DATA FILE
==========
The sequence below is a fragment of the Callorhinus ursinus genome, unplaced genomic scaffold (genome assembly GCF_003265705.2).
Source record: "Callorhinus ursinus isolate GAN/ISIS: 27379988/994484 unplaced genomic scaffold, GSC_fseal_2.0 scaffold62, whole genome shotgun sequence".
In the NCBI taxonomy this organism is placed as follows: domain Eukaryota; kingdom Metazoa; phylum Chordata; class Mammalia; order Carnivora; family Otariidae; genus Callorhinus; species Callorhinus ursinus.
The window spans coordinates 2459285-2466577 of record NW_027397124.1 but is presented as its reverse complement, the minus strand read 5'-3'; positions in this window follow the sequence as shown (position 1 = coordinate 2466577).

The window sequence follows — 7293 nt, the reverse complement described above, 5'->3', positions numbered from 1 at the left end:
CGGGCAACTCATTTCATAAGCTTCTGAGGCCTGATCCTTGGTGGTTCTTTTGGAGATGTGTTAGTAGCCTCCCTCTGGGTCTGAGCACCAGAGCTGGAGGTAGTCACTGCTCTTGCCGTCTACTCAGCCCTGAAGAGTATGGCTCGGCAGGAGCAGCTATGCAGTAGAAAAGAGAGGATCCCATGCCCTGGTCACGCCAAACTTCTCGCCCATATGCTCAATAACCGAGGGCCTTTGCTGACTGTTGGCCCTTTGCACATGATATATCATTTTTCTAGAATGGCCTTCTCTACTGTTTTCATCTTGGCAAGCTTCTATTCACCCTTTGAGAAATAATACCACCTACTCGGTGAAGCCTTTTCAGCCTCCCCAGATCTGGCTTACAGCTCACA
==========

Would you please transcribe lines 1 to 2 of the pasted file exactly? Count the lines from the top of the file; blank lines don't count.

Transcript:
The sequence below is a fragment of the Callorhinus ursinus genome, unplaced genomic scaffold (genome assembly GCF_003265705.2).
Source record: "Callorhinus ursinus isolate GAN/ISIS: 27379988/994484 unplaced genomic scaffold, GSC_fseal_2.0 scaffold62, whole genome shotgun sequence".